US Integrity hopes AthleteAlert generates the data needed on bettor harassment

Anonymous incoming call and sunglasses
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As concerns continue to grow around the harassment of athletes, particularly student-athletes, many think something needs to be done. However, most will agree that we just don’t know how far-reaching the problem is.

“People can’t act because there isn’t data so US Integrity is going to get that data on their dime with the help of AthleteAlert,” explained US Integrity co-founder and CEO Matthew Holt.

AthleteAlert is the new venture from US Integrity and RealResponse, a business created by a former student-athlete, David Chadwick, who knew the current model didn’t provide enough space for athletes to safely give feedback to schools.

“I started the company with one simple goal and that was to give student-athletes a way to speak up and to use their voice without a fear of retaliation and to do so in a way that athletic directors could better understand the student-athlete experience, the cultures of their various programs, and to be able to address and respond to the concerns or needs of student-athletes,” Chadwick explained.

The concerns and needs of the student-athlete now include betting-related matters and, while they aren’t necessarily tied directly to integrity concerns, Holt said the company was compelled to act after seeing what was happening.

US Integrity compelled to take action on athlete harassment

“It wasn’t really an integrity issue and we didn’t know what to do, but in seeing some of the some of the threats that were going out–threats of sexual assault and threats of murder, I’m gonna kill you…they were really, really ugly,” Holt said. “And I thought, wow, obviously this goes to problem gambling if someone is so devastated by losing a bet that they have to lash out in such an inappropriate way.”

Holt and US Integrity partnered up with RealResponse to get the infrastructure and scale necessary to get the data necessary for people like regulators and lawmakers to start taking action.

“The first box that needs to be checked is giving them a safe space to speak up,” Chadwick said.

More than just a tip line, AthleteAlert is intended to be a resource if someone needs to talk in addition to voice concerns about threats or potential betting integrity issues. With the involvement of US Integrity, it also helps address some of the issues that can arise with anonymous reporting systems.

“Anonymous feedback is actually really hard because if they don’t give you enough that you need, you’re stuck. ‘Hey, I know about a tip at XYZ school, but I don’t know who it involves and what happened’, but now US Integrity will be able to go back to the specific person and ask questions and get clarity and actually what they need to be able to act on and ultimately be able to respond in a timely way,” Chadwick explained.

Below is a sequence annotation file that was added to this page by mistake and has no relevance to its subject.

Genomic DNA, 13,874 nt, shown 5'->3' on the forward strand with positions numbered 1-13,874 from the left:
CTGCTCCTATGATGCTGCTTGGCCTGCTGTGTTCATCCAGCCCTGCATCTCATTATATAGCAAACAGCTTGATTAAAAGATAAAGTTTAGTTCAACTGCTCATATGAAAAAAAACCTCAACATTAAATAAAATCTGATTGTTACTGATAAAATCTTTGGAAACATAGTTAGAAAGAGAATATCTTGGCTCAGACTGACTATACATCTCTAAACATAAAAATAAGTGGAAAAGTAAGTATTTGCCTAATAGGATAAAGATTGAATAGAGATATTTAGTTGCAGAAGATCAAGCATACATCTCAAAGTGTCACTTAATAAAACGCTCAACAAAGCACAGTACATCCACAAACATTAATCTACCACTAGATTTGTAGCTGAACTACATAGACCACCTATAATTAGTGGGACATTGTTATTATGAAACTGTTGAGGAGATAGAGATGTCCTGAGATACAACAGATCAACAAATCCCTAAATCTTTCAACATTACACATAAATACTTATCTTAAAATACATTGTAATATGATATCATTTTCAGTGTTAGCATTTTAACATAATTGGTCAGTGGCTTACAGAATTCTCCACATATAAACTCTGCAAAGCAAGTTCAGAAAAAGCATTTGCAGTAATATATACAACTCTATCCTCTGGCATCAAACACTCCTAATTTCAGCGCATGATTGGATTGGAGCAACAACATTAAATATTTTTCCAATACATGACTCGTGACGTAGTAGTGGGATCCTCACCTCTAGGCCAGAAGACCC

Setting up the system is one thing, but getting buy-in from all levels of the university and athletic department is another step altogether. US Integrity is already out there sowing seeds about the new program, including at the recent meeting of the SEC conference.

Getting buy-in from ADs down to coaches is vital

“If the presidents, chancellors, and ADs believe it’s a problem and that this is a viable solution and is helpful, they’re more likely to push the coaches to push it to the student-athletes,” Holt said. “If coaches who experience this on a day-to-day basis know they have the support of the presidents, chancellors, and ADs, they’re more likely to push it downstream to the athletes and continue to reinvest that, ‘Hey, this is important. You should do this. If you see something say something.”

While Holt did not speak directly about the recent baseball issues at Alabama and the University of Cincinnati, he did echo what many in the industry are saying, which is that this is a sign the system is working.

“While these incidents weren’t directly related to anonymous tip lines, I do think it gives student-athletes more comfort and a little bit more knowledge every time one of these things happens,” he said.

Creating that comfortable experience for the student-athlete is paramount. Keeping things anonymous is vital. Chadwick also notes that letting the athletes relate and communicate in a method they prefer will produce better results as well. While older generations might feel better meeting face-to-face, the youngest group of athletes prefer using tech to express concerns.

The hope is with AthleteAlert that they will do just that and the stakeholders on both the college and sports betting side will get the information they need to take action. Even if vitriolic fans have been a problem before the proliferation of sports betting in the US, taking accountability for what the industry adds on that front is vital. Holt summed it up quite well.

“Fan has always been short for fanatic right? Add in financial loss and fanatic can go a step further than we normally see.”